"If a plea is not specifically made and yet it is covered by an issue by implication, and the parties knew that the said plea was involved in the trial, then the mere fact that the plea was not expressly taken in the pleadings would not necessarily disentitle a party from relying upon if it is satisfactorily proved by evidence. The general rule no doubt is that the relief should be founded on pleadings made by the parties. But where the substantial matter relating to the title of both parties to the suit was touched, though indirectly or even obscurely in the issues, and evidence has been led about them then the argument that a particular matter was not expressly taken in the pleadings would be purely formal and technical and cannot succeed in every case. What the Court has to consider […] is: did the parties know that the matter in question was involved in the trial, and did they lead evidence about it?”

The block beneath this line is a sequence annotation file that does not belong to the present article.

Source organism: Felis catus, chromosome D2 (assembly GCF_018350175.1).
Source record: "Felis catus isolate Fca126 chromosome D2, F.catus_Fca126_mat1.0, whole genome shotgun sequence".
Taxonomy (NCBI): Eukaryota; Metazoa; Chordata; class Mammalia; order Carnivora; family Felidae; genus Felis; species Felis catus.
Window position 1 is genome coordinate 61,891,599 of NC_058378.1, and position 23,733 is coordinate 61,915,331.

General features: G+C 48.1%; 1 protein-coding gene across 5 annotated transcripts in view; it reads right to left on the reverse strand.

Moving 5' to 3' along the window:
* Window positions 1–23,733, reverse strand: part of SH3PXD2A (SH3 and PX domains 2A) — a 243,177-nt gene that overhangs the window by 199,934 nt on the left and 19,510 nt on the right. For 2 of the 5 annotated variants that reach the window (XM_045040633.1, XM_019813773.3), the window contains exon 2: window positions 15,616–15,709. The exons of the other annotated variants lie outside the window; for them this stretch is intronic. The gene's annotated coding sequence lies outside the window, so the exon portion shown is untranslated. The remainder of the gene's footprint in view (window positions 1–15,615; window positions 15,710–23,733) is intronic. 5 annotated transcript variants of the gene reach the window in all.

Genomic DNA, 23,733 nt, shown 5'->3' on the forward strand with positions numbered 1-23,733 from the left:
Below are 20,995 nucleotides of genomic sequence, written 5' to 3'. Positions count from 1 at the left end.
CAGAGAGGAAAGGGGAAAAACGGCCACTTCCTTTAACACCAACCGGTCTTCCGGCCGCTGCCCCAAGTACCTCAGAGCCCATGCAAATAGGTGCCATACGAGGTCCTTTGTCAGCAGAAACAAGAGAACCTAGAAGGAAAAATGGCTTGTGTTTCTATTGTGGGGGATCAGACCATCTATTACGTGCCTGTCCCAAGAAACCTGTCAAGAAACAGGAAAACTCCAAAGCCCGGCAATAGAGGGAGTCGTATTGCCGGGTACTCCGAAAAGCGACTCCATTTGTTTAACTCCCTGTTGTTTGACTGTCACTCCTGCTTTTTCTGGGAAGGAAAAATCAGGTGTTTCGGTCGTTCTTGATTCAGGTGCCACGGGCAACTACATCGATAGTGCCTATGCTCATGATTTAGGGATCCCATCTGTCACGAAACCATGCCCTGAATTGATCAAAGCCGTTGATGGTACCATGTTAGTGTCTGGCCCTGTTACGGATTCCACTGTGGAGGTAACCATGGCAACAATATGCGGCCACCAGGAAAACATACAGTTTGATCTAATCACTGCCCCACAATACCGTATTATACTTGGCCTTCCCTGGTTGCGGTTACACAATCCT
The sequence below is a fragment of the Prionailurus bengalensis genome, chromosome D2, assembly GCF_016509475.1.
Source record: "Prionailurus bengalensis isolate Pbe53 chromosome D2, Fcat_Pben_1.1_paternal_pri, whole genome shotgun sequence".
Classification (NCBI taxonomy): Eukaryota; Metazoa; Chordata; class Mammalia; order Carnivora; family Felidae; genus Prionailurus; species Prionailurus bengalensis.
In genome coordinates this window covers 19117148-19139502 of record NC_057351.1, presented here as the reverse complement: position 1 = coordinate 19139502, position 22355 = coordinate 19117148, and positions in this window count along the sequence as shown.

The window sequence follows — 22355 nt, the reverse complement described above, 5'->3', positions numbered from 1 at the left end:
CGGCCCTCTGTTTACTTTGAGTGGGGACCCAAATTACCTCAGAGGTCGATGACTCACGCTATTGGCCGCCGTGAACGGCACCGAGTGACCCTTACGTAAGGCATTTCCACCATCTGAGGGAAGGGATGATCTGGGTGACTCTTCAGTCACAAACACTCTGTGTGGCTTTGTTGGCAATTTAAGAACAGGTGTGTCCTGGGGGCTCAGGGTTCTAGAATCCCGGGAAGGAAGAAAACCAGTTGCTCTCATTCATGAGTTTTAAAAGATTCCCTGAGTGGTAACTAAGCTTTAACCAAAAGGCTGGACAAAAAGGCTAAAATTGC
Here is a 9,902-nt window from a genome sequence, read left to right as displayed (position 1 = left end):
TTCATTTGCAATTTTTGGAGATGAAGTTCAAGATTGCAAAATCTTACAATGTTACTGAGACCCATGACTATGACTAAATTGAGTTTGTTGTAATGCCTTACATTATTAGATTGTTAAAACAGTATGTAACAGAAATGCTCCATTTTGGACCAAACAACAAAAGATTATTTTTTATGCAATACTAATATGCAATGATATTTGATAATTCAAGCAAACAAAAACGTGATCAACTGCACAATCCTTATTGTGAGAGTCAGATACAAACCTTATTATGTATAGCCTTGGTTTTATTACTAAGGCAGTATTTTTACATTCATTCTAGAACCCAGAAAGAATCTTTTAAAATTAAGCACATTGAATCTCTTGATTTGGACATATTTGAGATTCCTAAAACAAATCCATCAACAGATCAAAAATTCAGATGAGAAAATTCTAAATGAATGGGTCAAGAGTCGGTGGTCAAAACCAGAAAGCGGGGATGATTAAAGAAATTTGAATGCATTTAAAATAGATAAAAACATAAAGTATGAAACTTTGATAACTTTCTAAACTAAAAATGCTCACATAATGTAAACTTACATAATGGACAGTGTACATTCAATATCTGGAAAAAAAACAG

[43]     It is obvious from the authorities cited above that what is sought in pleadings are the material facts which comprise the cause of action but not evidence or principles of law. When pleadings are well drafted the facts of the case and the legal principles that relate to the cause of action are clear to the parties and the court.

[44]     However, in addition to these rules of procedure, in cases involving contract and delict, it must be further noted that although it is not necessary for a party to expressly state the relevant law in issue in the case, Article 1370(2) of the Civil Code of Seychelles prohibits duplicitous actions and obliges an aggrieved party to opt for only one cause of action to pursue when it can be founded either in contract or delict.